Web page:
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Financial management experts, lenders and accountants share ways for dairy producers to improve money and credit management. Look for help on budgets, taxes, loans, financial performance and even bankruptcy.

Need Vs. Want: When to Make That Big Purchase

Jul 08, 2013

A few simple tactics that can help you better organize your dairy’s capital budgeting.

Matt LangeBy Matthew Lange, AgStar Financial Services

Consider the last capital purchase you made on your dairy. Was it necessary? Did you buy at the best price and at the right time? How do you know?

Land, buildings, and equipment all make up major capital purchases, and it’s important to understand their impact on the operation before pulling the trigger.

Capital purchases are filled with many variables, making decisions surrounding them sometimes feel chaotic and discomforting. Major projects, such as a new feed pad, get put on hold for another year because of unplanned engine overhauls and worn out equipment in the parlor taking up the money. Sometimes producers feel compelled to make a decision today in order to get a "good deal" on a new piece of equipment, even though the purchase is not a necessity at that point in time.

First of all, when considering a capital purchase, it’s important to identify the impact it will have on your business. This is the basis for any capital decision. Any new investment in your dairy operation must meet at least one of these major criteria:

• Is the purchase a replacement for poor performing, existing equipment?
• Will the purchase increase efficiency within the operation?
• Or, is this purchase part of an expansion project enabling you to meet growing needs?

Needs-based purchases take priority over wants, but given the right circumstances, wants that meet one of the three criteria can also be beneficial to the business.

Employing a few simple tactics can help you better organize the many questions surrounding capital budgeting.

1. Identify and prioritize needs and wants. Begin by developing a list of capital expenditures that are:
A.) urgent,
B.) important but not urgent, and
C.) those that you need more time to consider.

Urgent expenditures, such as buying new fans for the barn or getting a new manure pump, become priorities for the next 12 months. Important, but not urgent, expenses will be made within the next three years. Anything beyond this point is an idea of a possible purchase, but has no immediacy. By prioritizing, you are helping identify the "needs" vs. the "wants," while planning for both. Be sure to include a buffer for unexpected purchases that may occur as well as a cost overrun on building projects — approximately 10% of the total overall cost.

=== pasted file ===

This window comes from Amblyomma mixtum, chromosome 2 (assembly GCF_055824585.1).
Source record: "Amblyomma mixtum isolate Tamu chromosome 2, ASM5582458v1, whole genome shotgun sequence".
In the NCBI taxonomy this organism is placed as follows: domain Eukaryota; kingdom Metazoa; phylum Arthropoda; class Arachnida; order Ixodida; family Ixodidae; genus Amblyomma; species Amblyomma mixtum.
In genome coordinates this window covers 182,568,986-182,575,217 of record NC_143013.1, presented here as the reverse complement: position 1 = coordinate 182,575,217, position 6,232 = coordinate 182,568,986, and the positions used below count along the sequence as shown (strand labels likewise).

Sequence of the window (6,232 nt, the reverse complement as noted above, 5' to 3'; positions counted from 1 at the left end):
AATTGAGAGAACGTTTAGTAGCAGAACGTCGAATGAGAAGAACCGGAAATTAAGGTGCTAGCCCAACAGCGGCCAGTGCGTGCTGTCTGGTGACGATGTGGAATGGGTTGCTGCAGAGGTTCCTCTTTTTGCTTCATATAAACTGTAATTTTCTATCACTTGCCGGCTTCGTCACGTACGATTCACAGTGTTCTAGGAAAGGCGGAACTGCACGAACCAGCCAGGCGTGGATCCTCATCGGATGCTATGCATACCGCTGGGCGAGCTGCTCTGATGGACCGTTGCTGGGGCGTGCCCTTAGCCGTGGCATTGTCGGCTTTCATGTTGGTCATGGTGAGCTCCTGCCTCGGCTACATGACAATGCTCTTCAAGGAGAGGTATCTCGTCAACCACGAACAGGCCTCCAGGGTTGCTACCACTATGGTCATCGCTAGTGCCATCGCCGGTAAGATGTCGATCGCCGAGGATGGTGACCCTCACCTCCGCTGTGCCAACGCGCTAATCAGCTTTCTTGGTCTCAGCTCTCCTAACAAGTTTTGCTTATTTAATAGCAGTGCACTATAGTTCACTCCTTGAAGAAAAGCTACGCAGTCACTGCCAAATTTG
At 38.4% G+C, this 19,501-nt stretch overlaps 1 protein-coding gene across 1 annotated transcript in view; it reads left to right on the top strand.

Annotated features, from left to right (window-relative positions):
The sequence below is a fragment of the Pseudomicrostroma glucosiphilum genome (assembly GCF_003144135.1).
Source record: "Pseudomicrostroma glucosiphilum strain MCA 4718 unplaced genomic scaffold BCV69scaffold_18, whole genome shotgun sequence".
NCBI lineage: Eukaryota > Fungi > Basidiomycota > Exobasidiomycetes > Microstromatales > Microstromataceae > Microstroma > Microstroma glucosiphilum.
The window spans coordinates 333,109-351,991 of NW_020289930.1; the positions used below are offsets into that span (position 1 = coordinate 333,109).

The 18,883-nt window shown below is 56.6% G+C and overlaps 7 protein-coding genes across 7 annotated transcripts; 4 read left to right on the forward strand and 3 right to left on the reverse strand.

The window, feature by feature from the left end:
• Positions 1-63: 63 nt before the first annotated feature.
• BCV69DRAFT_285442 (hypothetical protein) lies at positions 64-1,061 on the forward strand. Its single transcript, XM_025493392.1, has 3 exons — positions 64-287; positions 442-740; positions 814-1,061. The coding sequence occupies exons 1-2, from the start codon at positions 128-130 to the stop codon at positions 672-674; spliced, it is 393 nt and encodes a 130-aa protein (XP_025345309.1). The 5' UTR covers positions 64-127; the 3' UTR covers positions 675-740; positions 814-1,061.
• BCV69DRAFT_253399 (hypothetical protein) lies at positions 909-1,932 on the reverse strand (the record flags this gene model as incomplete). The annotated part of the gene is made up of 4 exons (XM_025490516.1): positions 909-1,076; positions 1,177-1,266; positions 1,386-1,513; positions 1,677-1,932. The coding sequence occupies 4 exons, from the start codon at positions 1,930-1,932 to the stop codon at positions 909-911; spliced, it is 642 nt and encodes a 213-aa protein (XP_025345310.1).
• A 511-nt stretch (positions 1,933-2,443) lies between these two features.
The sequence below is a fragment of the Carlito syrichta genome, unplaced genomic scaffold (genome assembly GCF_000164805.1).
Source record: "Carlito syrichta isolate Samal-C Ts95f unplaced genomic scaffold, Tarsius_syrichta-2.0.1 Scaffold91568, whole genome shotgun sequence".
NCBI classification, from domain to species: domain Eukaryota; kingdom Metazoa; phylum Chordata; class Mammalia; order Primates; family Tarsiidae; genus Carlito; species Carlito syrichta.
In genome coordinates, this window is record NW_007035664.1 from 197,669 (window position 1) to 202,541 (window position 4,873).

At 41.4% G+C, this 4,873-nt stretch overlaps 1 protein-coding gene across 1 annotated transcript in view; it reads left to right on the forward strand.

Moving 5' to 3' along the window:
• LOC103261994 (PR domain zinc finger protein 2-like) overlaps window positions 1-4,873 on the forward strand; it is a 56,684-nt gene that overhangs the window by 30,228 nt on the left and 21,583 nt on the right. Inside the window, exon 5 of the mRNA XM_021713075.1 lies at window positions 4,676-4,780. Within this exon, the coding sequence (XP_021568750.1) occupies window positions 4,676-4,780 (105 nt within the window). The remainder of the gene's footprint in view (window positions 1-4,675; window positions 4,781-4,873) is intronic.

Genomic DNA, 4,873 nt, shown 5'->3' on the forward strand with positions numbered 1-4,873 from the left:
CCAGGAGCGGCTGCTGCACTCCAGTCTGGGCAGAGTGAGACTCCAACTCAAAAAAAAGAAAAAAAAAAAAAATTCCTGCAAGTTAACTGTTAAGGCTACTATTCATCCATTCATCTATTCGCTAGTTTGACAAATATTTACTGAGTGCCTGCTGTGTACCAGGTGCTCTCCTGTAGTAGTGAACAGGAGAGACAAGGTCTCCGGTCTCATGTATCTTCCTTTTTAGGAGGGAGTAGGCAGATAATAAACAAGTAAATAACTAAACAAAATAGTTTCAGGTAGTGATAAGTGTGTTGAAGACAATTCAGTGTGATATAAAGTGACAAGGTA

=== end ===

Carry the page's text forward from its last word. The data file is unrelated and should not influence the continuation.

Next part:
2. Determine when the purchase will be made. Timing your capital purchases is critical to managing cash flow, taking advantage of special offers from dealers, and knowing definitively how an unplanned purchase may impact the rest of your planned purchases. Pull out the calendar and your urgent purchase list and decide when the purchase will occur. This may be based on availability on a line of credit or when construction of a particular project can commence or on a whole host of other issues. Getting the urgent purchase on the calendar sets a time frame and helps your business stay on track with its budget.

3. Evaluate financing options. It is critical to manage your purchasing power and provide yourself with financial and decision-making flexibility for future purchases. While you might have your sights set on building a transition barn or making major upgrades to the parlor, will it limit your ability to purchase that 160-acre tract down the road your neighbor is thinking about selling in the next two years? Knowing how you intend to finance each of your capital expenditures (cash, revolving line of credit) will improve your ability to maximize buying power and take advantage of opportunities. Above all, discuss these items with your lender to better understand how they will impact your business, cash flow and ability to be flexible and nimble when opportunity knocks.

4. Managing the asset. Lastly, consider how you will manage the asset to obtain its greatest value. For example, repair costs, hours of use, and job functions all impact how you will manage a skid steer, impacting when it will be time for its replacement or upgrade.

There’s a lot that goes into determining whether or not a capital purchase makes sense. What’s right for one producer at any given time may not be right for another. Taking emotions out of the equation and objectively analyzing the pros and cons for your specific situation will help alleviate some of the confusion. Likewise, utilizing the strategies outlined above and budgeting for capital expenditures will enable you to plan better and get the most of your purchase.

Matt Lange is a business consultant providing dairy and financial management expertise to dairy producers and managers. He holds an M.S. in Agricultural Economics from Purdue University and a MBA from Indiana University. Contact him at Matt.Lange@agstar.com.For more information and other content like this, check out AgStar’s Dairy Blogs and educational offerings on AgStarEdge.com.

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